C&EN: Along those lines of trying to do everything, has content marketing gotten to that point of saturation where it’s either being misused or overused?

Regan: A lot of people are misusing content marketing or just not doing it correctly. They take some sales sheets from the past, reformat them, and now think it’s a good piece of content. But it’s still sales material. And we’ve established that people don’t like being sold to.

Content marketing isn’t anywhere near saturation, though, and I really do believe this will be true as long as our potential customers have questions. Plus, their questions will change. For example, in our industry, regulation can change. There may be new studies that have to be conducted on compounds. There will always be an opportunity for us to continue to create content.

I know, ultimately, our idea is to sell things. But, we sell things through building credibility, building relationships and building trust, and by creating content that addresses people’s challenges, their issues, and answering their questions. Luckily the need for this content will only increase when bad or overused content increases.

C&EN: What traditional sales tactics do you incorporate? How does that balance between inbound and outbound work?

Regan: I look at inbound marketing as a tool. It’s not a magic bullet that’s going to cure all our marketing woes and concerns. The same goes for outbound marketing, so you must use both of them side by side. One, in isolation, isn’t what you should be doing. But ultimately, the purpose of everything we do is to build a persona. Before we do any content marketing, or content creation, we need to figure out the main tenants of our customer base. That is the bedrock of what we do.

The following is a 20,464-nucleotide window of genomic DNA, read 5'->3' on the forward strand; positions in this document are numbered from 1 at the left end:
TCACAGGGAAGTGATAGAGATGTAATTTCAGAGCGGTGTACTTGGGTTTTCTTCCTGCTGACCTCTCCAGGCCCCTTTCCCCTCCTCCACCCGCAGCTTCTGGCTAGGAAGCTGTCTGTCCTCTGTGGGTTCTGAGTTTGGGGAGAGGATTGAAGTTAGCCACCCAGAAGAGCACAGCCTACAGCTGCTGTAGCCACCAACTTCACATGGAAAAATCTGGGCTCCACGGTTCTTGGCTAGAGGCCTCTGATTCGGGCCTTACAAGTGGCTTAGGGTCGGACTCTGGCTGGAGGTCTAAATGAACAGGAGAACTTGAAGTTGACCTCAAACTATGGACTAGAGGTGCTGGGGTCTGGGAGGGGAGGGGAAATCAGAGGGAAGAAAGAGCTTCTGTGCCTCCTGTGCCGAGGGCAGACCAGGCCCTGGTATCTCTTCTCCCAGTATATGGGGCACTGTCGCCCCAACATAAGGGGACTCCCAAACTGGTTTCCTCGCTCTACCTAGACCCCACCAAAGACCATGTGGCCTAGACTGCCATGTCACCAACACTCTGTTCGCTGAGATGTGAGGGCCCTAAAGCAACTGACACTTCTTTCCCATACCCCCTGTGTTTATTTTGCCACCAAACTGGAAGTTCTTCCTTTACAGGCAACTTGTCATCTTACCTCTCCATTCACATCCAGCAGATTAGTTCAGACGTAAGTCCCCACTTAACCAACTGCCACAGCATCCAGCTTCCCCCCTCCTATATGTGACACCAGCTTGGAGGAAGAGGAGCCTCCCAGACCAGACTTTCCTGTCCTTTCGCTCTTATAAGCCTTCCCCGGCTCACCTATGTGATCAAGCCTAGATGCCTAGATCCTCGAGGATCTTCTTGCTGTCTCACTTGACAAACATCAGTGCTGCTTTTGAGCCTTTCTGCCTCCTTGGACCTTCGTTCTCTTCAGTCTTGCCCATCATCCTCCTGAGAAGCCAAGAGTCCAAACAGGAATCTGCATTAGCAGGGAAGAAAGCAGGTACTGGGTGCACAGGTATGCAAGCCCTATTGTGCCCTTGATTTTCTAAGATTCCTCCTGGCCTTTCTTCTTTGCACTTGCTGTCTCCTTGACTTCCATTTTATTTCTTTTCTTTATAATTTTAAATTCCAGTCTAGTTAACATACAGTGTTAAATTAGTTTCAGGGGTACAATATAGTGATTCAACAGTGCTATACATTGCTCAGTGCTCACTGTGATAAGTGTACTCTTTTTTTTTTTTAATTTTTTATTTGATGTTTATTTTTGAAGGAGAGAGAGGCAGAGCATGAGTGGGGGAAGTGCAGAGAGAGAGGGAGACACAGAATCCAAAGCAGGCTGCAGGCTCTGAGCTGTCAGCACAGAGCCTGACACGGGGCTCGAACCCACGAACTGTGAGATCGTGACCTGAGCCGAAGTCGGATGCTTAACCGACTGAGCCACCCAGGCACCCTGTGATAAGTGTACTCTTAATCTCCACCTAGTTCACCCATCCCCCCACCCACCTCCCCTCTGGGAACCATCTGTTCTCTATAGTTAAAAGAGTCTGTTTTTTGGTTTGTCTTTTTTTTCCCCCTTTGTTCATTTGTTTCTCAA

C&EN: Then outbound marketing, – demos, going to trade shows, follow up calls, – are still valuable after you’ve been able to deploy the above strategy?

Regan: I look at the marketing funnel, and which tools best fit each end. Inbound works well at all stages, but there are times when a demo is necessary. One of our main sites is in Verona, Italy, and it’s not always easy to get people out there. We’ve used video quite extensively to demonstrate their capabilities. For example, if a customer was having issues with the HPLC, we could show them how we were packing the column, and walk through it in detail. You could technically say that’s inbound, because you’re having discussions about new technologies and you get it online, but it’s customer service at its core.

I still think a lot of the physical, in-person strategies are quite important, like going to exhibitions and events. Not necessarily because you’re going to get a big return on your investment, especially in our industry where the sales cycle can be quite long and involve many stakeholders. But you can still influence a core group of people, and it’s always good to engage directly with your customers.

C&EN: Analytics and research shows inbound strategy can be quite effective, but it takes time and patience, particularly with the long sales cycles you mention. How do you advocate balancing patience with results, and what are some hallmarks that suggest a need for strategic course correction?

Jim Regan science marketing

Jim Regan at our science marketing event in DC

Regan: You should embark on an inbound strategy with the mindset that this is not an overnight success. It does take time. And you must get that buy-in from others in your organization, as well. Give them case studies that demonstrate content marketing works.

While you can’t pinpoint a date and say, “This is when I should get results,” here at Aptuit we set up a measurement dashboard that reports traffic and leads on a regular basis. We also back that up with information on where traffic is coming from: referrals, keyword success, and A/B test results. What happens when we change an image, or a subject line? If we’re more conversational versus formal? When we see that one choice is winning out over the other, then we choose that one for the overall strategy. Even when we’ve already got a successful page, we’ll do an A/B test to see if we can make it more successful.